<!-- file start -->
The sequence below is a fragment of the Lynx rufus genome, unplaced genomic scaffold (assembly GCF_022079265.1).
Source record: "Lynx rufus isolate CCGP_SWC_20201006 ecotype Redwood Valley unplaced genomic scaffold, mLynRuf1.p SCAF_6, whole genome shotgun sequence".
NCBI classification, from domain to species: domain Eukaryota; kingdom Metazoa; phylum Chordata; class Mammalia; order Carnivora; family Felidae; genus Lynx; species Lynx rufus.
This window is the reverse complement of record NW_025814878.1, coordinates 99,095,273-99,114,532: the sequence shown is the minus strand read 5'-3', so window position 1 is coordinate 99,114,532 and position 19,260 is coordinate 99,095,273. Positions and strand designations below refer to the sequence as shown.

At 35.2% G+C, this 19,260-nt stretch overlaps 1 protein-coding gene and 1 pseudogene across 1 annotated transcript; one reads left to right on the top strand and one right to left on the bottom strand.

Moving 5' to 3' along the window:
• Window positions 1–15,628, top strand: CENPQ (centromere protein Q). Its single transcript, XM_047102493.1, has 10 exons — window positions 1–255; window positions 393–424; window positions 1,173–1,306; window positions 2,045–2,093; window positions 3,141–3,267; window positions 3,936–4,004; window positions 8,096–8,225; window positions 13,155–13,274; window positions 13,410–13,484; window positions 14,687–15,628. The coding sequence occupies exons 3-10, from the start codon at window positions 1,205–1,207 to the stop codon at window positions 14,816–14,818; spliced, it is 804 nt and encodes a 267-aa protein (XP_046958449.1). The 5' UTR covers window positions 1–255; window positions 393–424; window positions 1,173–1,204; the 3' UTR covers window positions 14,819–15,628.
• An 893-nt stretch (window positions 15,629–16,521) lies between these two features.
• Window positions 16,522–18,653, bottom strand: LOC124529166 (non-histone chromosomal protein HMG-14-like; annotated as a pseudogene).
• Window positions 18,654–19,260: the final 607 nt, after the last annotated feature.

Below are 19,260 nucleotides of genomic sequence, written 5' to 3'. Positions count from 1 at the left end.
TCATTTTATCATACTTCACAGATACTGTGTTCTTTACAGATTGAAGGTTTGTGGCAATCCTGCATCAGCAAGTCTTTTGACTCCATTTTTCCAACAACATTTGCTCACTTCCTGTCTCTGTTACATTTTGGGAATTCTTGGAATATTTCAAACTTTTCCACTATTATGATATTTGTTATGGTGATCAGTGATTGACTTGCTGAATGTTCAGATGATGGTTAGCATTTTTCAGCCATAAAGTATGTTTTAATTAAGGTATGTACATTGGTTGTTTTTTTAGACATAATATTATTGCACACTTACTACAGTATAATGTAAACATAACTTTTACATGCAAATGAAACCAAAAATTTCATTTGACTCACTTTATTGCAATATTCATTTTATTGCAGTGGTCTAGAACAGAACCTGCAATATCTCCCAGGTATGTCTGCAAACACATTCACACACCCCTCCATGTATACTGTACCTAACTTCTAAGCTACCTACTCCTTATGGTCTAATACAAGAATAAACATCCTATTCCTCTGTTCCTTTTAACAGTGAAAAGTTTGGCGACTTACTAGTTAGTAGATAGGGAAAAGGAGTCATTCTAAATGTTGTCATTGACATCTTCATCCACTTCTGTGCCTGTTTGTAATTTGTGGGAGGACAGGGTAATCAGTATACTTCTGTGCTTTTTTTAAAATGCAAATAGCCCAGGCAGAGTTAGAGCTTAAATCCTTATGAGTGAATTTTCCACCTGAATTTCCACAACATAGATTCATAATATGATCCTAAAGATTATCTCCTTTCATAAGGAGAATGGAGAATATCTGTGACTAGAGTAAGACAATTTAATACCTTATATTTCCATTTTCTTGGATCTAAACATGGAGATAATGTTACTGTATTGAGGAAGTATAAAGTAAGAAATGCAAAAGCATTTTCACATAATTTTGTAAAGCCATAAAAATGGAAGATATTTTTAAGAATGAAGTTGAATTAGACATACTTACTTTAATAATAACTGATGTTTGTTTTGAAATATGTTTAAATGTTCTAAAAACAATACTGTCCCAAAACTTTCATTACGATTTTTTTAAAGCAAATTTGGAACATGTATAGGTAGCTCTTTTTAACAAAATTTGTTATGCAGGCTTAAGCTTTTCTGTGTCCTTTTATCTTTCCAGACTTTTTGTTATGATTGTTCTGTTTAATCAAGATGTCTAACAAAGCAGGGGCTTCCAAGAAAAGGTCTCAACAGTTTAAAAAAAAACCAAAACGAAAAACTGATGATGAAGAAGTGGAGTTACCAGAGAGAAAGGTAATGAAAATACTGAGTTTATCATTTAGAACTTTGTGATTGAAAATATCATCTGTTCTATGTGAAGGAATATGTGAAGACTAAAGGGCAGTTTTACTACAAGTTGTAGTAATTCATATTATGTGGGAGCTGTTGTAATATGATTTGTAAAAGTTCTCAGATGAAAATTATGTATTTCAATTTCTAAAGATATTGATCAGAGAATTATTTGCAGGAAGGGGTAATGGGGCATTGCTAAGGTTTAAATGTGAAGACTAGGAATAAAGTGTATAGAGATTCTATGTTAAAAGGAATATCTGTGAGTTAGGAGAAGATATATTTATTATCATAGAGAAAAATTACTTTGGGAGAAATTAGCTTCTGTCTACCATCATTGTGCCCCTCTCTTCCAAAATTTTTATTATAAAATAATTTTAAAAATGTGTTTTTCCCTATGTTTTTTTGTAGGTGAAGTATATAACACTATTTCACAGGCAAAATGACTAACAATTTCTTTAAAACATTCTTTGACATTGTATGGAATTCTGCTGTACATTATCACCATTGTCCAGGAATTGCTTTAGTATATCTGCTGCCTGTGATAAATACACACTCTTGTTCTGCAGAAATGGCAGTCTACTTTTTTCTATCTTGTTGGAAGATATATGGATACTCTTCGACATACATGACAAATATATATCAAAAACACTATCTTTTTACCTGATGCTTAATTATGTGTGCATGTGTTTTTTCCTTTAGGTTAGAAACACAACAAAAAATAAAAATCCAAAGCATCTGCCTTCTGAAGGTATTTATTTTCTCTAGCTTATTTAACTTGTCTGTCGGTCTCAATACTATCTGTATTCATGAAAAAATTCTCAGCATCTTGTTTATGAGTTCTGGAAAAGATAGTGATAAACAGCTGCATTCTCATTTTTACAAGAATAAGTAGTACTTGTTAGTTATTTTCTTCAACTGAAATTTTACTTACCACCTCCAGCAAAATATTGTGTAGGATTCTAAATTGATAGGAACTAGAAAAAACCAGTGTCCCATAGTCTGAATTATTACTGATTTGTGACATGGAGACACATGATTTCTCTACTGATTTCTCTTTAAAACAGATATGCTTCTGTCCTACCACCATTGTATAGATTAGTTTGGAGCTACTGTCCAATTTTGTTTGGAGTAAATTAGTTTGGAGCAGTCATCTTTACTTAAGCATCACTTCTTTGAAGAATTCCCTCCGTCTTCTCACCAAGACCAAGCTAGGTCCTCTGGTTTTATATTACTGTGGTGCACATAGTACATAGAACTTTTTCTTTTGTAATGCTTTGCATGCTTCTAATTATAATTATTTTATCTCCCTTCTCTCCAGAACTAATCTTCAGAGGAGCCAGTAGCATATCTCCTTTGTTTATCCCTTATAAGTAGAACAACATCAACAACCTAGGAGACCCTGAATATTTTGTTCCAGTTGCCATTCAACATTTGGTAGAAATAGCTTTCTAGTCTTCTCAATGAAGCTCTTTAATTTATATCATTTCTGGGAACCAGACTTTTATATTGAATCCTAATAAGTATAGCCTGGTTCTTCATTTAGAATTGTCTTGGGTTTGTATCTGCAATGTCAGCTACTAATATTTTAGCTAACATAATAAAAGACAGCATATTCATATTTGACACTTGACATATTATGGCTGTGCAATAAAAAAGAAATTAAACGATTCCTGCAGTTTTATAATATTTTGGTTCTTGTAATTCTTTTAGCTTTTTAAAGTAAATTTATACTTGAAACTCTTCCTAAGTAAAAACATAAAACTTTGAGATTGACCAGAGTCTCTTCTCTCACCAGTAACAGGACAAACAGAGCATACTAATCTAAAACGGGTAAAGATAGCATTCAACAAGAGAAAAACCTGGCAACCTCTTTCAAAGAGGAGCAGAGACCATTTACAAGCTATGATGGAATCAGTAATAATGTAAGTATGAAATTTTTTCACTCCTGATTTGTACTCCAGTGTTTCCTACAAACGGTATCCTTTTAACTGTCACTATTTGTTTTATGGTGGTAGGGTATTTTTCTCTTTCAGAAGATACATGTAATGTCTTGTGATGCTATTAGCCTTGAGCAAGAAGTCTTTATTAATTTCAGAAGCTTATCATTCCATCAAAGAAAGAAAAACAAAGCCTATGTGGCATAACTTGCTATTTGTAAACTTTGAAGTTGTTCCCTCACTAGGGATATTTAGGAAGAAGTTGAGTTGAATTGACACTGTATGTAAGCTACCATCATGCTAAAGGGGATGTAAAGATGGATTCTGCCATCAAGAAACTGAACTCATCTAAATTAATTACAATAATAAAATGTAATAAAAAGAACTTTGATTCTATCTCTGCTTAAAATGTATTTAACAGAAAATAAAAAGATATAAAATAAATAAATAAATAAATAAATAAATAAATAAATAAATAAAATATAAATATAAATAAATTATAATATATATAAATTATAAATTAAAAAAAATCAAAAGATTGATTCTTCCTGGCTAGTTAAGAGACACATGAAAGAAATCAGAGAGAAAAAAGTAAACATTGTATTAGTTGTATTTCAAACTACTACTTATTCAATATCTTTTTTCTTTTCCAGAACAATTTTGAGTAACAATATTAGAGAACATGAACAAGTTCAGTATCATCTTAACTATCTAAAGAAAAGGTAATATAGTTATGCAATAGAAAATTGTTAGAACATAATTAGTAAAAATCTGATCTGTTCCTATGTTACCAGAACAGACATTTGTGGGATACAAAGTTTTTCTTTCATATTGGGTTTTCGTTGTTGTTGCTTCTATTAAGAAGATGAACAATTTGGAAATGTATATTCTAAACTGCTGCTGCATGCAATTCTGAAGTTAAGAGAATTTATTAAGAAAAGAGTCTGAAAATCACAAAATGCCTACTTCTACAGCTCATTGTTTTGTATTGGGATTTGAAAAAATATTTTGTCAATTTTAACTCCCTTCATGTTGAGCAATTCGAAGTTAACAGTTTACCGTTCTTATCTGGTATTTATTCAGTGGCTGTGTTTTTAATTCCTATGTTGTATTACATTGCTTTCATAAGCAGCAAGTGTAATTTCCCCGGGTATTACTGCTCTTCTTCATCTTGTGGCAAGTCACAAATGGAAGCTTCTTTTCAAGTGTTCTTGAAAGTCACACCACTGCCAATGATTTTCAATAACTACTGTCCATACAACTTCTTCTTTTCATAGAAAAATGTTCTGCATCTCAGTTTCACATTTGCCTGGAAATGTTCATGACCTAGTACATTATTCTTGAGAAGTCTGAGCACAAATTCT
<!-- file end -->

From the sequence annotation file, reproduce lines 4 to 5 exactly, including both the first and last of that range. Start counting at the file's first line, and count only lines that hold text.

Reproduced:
This window is the reverse complement of record NW_025814878.1, coordinates 99,095,273-99,114,532: the sequence shown is the minus strand read 5'-3', so window position 1 is coordinate 99,114,532 and position 19,260 is coordinate 99,095,273. Positions and strand designations below refer to the sequence as shown.

At 35.2% G+C, this 19,260-nt stretch overlaps 1 protein-coding gene and 1 pseudogene across 1 annotated transcript; one reads left to right on the top strand and one right to left on the bottom strand.